I am researching philosophy and EA ideas after a career in finance and real estate. See my website http://jamesaitchison.co.uk
You conclude that there is a degree of Easterlin Paradox - that happiness increases less with growth over time than would be expected from how happiness increases with income within a country and how it increases with income levels between countries.
To what extent do you think that the remaining Easterlin effect is due to status levels being an important aspect of happiness so we don’t benefit much if our neighbours get richer with us? Or do respondents adjust life satisfaction scales as life expectations advance with incomes over time, so that happiness improves but is not measured?
Richard - Thank you for a super post. A great statement of the view that problem cases held against utilitarianism would also be problems for any other theory that aimed to be systematic.
I don't entirely agree that to stop systematic theorising is to stop thinking. Thinking can still be applied to making good decisions in particular cases and the balance between the particular and general principles can be debated.
I totally support your arguments in your post and your replies against neutrality on creating positive lives. I think this blog post by Joseph Carlsmith also makes the case against neutrality very well.
Thank you also for the recent series of fine articles on your blog, Good Thoughts. I would strongly recommend this to anyone interested in moral philosophy, utilitarianism and EA.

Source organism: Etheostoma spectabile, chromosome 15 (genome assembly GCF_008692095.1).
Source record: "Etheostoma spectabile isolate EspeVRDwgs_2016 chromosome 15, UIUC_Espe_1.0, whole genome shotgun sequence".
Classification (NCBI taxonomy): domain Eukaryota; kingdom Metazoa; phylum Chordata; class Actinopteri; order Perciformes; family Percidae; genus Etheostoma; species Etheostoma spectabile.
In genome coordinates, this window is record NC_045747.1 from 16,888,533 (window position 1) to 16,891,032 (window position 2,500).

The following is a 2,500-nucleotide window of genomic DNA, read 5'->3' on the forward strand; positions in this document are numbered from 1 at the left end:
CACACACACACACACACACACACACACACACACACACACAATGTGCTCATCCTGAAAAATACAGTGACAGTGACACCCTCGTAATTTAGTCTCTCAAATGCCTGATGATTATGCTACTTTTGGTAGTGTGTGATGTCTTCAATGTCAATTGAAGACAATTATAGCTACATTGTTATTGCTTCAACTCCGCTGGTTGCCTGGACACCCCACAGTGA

Thank you, an important one to include. It shows that you can certainly make longtermism look bad if you add together all the crazy train things that have been said. To my mind, shows the wisdom of MacAskill concentrating on presenting an inclusive and commonsensical approach to longtermism In WWOTF and his media appearances.
Any others to add to the list?
Thank you for telling your story.
I agree that 'obligation' is an optional, man-made concept. Altruism can be framed in different ways, for example as an opportunity.
It is also possible to separate the normative question of 'What is best from a universal perspective?' from the personal, psychological question of 'What am I going to do?' The individual can then put working for the general good in its place as only one amongst several personal goals.
I also found MacAskill’s discussion of ethics on the January 2018 80k podcast fascinating, so thank you for setting out the key extracts and for your analysis.
It is particularly useful to see Korsgaard’s argument against Parfit on personal identity put so clearly.
I strongly agree that metaethical starting points influence the choice of normative theories. A Kantian focus on individual agency is a possibility, to be considered with other ways of conceptualising practical reason and morality.
A link to Toby Ord's 2008 paper The Scourge: Moral Implications of Natural Embryo Loss.
I find the 'market' analogy helpful. There is a range of possibilities from centrally lead to radically pluralistic, and your free market suggestions show how a pluralistic approach may be implemented. The market analogy highlights several ideas - some central management should be cause neutral, competition can be helpful, the culture should be open to a marketplace of ideas. There is a role for leaders, but they need to be respectful of those working towards different views of how to do good.